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Fresh winds have begun blowing from the opposition camp. In a major breakthrough, the BNP and its allies have decided to join the race to parliament, capping five years in the political wilderness after their boycott of the previous nationwide election.


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Sunday saw the Jatiya Oikya Front and the BNP-led 20-party alliance announce that they would take part in the upcoming parliamentary election.

The Oikya Front, led by Dr Kamal Hossain, broke the news through an afternoon briefing at the National Press Club on Sunday. The 20-party alliance held a separate press conference around the same time to announce its own decision.

The announcement was doubly significant as the BNP that had previously attached Khaleda Zias freedom from jail as a key condition for the election was conspicuously silent on the issue on Sunday.

Words of the opposition parties joining the race received an immediate public welcome from the ruling Awami League.

Prime Minister and Awami League President Sheikh Hasina has welcomed her political foes to the election slated for Dec 23, a date the opposition parties want to push back.

Hasina said her governments goal is a free, fair and impartial election. The victors will be chosen by the people, she said. Hasina said the participation of all political parties will help build a strong, democratic nation.
BNP Secretary General Mirza Fakhrul Islam Alamgir, another leader of the opposition alliance, made the announcement on behalf of Kamal Hossain and also called for the current election schedule to be scrapped and for the polls to be delayed by a month.

“It is very difficult for the Jatiya Oikya Front to make a decision based on the schedule announced by the Election Commission,” he said.

“But even in these extremely adverse conditions, the Jatiya Oikya Front has agreed to take part in the elections to preserve democracy in the country.”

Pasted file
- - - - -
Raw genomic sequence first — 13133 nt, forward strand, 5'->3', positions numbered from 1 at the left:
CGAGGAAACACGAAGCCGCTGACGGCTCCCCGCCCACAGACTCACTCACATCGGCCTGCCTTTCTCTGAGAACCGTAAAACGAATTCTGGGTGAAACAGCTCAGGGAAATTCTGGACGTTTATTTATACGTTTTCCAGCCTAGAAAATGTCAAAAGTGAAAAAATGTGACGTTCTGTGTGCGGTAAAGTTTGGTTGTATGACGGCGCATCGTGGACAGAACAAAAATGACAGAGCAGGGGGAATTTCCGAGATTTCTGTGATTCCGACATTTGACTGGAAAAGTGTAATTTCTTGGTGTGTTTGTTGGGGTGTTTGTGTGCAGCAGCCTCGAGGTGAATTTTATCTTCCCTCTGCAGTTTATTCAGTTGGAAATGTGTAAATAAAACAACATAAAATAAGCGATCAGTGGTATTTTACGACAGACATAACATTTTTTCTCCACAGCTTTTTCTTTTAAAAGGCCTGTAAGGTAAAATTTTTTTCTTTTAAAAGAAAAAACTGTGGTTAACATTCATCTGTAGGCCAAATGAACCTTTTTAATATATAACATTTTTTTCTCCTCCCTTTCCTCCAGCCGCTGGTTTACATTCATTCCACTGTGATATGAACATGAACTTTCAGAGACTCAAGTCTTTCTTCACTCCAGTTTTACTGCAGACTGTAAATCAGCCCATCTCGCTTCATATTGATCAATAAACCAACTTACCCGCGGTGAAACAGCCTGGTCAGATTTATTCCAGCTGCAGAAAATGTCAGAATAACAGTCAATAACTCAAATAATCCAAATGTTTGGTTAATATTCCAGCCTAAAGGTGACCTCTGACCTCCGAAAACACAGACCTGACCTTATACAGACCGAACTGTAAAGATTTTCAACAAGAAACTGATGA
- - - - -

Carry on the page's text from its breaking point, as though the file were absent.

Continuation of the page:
The alliance is not backing down from its seven-point list of demands, he said.

“We call for the current schedule to be scrapped and a new schedule to be announced for a month later,” Mirza Fakhrul said.

“It will thus still be possible to hold the election within the term of the current parliament.”

According to the constitution, the election must be held by Jan 28.
LDP President Oli Ahmed made the announcement on behalf of the 20-party alliance.

“We trust in the people and so the 20-party alliance, despite the adversity it faces, has decided to participate in the upcoming national parliamentary election as a coalition,” he said. “We are firmly committed to the continuance of democracy.”

“We believe there should be an opportunity for the people to deliver a verdict against the governments corruption, its lawlessness, its failure to return the Teesta waters and its boundless failure to protect the interests of the state. And so we will take part in the election.”

The BNP and six of its affiliate parties have sought the Election Commissions permission to run candidates under the paddy sheaf symbol.

A letter with a request signed by BNPs Mirza Fakhrul Islam Alamgir was delivered to the Election Commission.

The letter requested that candidates from seven parties – the BNP, the Liberal Democratic Party, the Bangladesh Jatiya Party, Khelafat Majlish, the Jatiya Ganatantrik Party, the Bangladesh Muslim League and the Jamiote-Olamaye-Islam Bangladesh – be allowed to use the paddy sheaf symbol in the election.

Oli Ahmed said at the press conference on Sunday that the 20-party alliance hoped that it would come to an agreement with the Jatiya Oikya Front on joint participation in the coming elections.

He also echoed the Oikya Fronts demand for the election to be postponed by a month.

Bangladesh is scheduled to go to the polls on Dec 23. The Election Commissions announcement came despite the Jatiya Oikya Fronts repeated requests not to declare the roadmap before resolving their demands over the election.

The deadline for filing nominations is Nov 19. Returning officers will scrutinise the nomination papers on Nov 22 and the final date for withdrawing candidacy is Nov 29, according to the schedule.

The Oikya Front had pressed for a seven-point list of demands, including the resignation of the government, dissolution of parliament and reformation of the Election Commission.

The Awami League has not agreed to the demands even after sitting with the opposition for dialogue.

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